The British footwear company Clarks was loss-making before the pandemic broke out last year, according to documents filed with the British registrar of companies, Companies House.

In the full year ended Feb. 1, 2020, Clarks posted an 8 percent decline in sales to £725.3 million (€827.9m-$1.0bn) as it sold fewer shoes due to continued difficult conditions in retailing in the U.K. and Northern Ireland. The two countries represented £513.8 million (€586.5m-$711.4m) in revenues in the full year.

As in the previous financial year, the company maintained its policy of reducing discounting which enabled to improve margin rates. Results were further underpinned by “strong cost control.” The operating loss was cut to £14.1 million (€16.1m-$19.5m) from £48.7 million (€55.6m-$67.4m) while the net loss slipped to £15.0 million (€17.1m-$20.8m) from £20.9 million (€23.9m-$28.9m). The bottom line was weighed down by an £18.2 million (€20.8m-$25.2m) impairment to investments.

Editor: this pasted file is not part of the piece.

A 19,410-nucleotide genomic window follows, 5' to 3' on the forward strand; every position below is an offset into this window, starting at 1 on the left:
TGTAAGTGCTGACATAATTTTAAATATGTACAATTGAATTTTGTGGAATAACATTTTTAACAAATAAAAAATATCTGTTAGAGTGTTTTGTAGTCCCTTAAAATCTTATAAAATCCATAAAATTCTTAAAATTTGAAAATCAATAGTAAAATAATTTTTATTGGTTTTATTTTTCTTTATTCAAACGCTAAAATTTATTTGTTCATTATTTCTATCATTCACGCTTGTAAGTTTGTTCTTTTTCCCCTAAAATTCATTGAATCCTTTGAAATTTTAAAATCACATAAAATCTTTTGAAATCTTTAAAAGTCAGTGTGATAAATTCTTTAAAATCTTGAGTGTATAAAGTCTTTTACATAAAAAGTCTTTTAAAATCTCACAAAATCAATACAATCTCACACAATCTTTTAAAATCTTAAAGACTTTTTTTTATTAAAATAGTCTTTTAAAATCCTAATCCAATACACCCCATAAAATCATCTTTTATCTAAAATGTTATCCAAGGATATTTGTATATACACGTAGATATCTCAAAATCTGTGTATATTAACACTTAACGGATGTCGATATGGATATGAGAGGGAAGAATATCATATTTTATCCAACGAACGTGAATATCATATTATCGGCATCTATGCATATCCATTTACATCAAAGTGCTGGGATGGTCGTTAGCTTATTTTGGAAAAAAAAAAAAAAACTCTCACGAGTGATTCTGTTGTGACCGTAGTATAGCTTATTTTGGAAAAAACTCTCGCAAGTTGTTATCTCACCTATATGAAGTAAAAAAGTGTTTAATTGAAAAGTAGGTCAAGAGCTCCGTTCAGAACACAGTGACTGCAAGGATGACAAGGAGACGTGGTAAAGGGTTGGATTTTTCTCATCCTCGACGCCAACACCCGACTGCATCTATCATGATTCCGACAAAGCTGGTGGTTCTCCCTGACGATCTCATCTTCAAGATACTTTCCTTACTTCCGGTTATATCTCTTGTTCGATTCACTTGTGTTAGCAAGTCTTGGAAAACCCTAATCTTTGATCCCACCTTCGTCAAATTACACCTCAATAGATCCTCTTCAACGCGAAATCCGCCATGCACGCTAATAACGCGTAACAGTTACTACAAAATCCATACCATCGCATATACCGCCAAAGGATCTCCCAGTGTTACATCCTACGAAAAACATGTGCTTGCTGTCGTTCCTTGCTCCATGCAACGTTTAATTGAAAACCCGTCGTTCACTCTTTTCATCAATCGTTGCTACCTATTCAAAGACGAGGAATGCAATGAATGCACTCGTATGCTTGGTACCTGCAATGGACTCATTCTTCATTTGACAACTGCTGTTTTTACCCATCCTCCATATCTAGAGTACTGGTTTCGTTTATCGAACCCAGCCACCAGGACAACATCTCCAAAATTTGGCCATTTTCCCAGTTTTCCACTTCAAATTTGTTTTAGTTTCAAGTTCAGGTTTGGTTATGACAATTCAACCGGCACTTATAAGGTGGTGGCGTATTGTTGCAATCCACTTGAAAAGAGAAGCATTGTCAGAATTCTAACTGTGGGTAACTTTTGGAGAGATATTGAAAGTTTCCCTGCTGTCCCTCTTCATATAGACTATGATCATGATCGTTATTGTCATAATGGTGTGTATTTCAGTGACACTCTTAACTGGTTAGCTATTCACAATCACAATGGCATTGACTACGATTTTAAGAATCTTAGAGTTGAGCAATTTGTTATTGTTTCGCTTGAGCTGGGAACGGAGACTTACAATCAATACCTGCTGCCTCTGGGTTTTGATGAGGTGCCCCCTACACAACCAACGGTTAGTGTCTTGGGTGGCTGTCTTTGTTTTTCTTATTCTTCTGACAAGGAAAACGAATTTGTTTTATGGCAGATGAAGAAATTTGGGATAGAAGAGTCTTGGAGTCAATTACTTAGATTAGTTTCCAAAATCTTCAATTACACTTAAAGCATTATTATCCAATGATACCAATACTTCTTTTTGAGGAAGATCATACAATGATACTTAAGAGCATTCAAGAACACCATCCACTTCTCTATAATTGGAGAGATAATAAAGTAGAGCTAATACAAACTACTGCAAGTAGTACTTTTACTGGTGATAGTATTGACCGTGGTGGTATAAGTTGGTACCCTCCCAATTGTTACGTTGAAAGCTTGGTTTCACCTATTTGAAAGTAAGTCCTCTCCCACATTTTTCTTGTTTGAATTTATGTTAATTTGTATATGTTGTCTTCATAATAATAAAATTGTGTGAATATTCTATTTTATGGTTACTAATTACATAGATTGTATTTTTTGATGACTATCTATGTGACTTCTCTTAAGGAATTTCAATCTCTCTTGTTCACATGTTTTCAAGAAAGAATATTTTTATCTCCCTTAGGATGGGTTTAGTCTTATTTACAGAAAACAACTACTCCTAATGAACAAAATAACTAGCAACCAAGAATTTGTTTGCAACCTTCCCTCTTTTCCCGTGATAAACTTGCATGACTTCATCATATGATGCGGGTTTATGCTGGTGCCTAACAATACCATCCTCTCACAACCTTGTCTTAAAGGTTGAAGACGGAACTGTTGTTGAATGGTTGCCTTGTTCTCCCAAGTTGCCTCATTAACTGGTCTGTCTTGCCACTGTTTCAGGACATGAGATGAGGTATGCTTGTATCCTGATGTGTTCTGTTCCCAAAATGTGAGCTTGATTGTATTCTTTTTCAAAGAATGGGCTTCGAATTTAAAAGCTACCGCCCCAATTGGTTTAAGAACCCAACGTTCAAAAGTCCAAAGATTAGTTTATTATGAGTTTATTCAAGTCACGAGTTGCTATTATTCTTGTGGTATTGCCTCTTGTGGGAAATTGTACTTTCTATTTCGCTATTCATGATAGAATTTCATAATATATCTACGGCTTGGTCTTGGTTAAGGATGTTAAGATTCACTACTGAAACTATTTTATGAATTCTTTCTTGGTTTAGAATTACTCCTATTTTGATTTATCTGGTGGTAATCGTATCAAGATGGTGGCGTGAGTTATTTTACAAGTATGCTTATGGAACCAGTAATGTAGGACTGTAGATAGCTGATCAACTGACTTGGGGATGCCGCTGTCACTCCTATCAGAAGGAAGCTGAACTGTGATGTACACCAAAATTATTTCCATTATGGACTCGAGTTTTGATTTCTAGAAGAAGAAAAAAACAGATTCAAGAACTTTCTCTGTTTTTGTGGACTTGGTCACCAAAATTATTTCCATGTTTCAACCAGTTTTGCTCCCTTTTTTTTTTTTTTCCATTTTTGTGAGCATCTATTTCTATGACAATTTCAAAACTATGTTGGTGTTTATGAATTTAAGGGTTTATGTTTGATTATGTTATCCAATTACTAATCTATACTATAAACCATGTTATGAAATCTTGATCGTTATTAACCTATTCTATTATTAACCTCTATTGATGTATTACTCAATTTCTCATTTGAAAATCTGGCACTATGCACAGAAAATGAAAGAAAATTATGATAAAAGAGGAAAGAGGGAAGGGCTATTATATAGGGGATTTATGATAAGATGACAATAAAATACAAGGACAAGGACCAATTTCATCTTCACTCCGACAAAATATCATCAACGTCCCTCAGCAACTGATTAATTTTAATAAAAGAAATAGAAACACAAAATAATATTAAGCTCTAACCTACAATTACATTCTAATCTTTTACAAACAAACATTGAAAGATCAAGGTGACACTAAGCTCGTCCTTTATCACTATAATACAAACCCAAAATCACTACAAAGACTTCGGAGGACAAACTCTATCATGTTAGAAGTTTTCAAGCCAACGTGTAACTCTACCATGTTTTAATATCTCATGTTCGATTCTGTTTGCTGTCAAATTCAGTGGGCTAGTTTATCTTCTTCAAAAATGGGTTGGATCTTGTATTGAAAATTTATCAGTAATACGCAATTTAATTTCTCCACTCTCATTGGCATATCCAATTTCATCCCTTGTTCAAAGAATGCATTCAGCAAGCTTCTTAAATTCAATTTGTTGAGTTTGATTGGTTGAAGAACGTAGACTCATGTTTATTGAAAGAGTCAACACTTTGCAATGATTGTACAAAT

The company, which is registered as C.&J. Clark International, said that the Covid-19 pandemic had a “deep and immediate” impact on its performance. It added that Brexit will also have an impact “on profitability and cashflow over the foreseeable future and brings risk and uncertainty in a number of areas.”

Clarks also filed the agreement with its creditors, known as a company voluntary arrangement (CVA). It details the list of creditors represented and how they voted. The company’s creditors include Calçado Samba, Calzaturificio Carmens, Farida Classic Shoes, Good Leather Shoes, Great One, Hong Kong Shoe Majesty Trading Company, Joao da Cunha e Silva & Filhos, PA Footwear, Shoe Premier International and Stella International.

The CVA opened the way to Clarks’ takeover by the Hong Kong private equity firm, LionRock Capital, in return for a £100 million (€112m-$132m) cash injection.